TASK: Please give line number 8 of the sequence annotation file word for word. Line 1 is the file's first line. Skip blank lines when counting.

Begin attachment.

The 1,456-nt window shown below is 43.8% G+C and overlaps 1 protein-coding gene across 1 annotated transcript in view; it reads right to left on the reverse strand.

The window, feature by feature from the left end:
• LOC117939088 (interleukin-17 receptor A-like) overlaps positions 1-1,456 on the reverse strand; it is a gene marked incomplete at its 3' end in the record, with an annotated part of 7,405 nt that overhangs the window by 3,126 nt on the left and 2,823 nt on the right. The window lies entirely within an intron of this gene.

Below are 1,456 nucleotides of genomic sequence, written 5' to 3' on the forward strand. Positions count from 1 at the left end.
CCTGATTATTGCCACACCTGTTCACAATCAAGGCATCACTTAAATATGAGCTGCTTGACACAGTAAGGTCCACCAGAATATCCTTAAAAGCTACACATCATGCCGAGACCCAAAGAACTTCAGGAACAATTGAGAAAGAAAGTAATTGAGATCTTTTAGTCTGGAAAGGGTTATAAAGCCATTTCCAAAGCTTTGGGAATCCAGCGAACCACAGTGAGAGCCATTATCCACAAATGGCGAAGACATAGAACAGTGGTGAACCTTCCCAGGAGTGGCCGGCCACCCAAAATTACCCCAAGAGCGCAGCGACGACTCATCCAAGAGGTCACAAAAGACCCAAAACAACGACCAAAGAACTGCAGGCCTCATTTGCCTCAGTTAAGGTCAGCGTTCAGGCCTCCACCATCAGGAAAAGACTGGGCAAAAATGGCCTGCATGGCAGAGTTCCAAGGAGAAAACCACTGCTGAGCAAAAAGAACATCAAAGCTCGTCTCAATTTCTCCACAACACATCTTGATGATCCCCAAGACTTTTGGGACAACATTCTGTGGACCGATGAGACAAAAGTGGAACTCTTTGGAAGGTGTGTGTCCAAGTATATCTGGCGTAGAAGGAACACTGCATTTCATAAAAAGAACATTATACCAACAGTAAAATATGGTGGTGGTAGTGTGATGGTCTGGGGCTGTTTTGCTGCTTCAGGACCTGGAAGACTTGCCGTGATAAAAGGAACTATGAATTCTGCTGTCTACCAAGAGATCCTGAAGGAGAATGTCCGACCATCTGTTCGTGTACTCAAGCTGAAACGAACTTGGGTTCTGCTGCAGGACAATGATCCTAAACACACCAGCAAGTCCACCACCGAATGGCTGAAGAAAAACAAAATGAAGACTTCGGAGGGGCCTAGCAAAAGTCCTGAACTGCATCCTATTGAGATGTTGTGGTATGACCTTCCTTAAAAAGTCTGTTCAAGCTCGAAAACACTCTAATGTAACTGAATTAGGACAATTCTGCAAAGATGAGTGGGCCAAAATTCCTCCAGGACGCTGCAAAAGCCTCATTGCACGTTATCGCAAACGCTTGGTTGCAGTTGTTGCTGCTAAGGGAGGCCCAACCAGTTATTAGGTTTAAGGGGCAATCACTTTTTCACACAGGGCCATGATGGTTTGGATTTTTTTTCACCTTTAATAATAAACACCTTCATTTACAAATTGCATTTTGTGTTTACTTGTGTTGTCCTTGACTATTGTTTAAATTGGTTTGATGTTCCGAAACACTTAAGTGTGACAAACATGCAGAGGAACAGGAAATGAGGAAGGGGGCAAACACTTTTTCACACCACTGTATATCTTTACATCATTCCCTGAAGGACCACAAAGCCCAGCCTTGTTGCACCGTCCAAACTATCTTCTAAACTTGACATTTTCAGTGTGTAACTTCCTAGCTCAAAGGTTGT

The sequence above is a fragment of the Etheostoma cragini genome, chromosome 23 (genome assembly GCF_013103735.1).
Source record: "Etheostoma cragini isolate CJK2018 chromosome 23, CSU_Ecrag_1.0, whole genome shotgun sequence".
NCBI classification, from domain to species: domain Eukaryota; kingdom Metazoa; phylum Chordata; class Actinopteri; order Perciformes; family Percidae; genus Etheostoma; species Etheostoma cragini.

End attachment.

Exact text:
NCBI classification, from domain to species: domain Eukaryota; kingdom Metazoa; phylum Chordata; class Actinopteri; order Perciformes; family Percidae; genus Etheostoma; species Etheostoma cragini.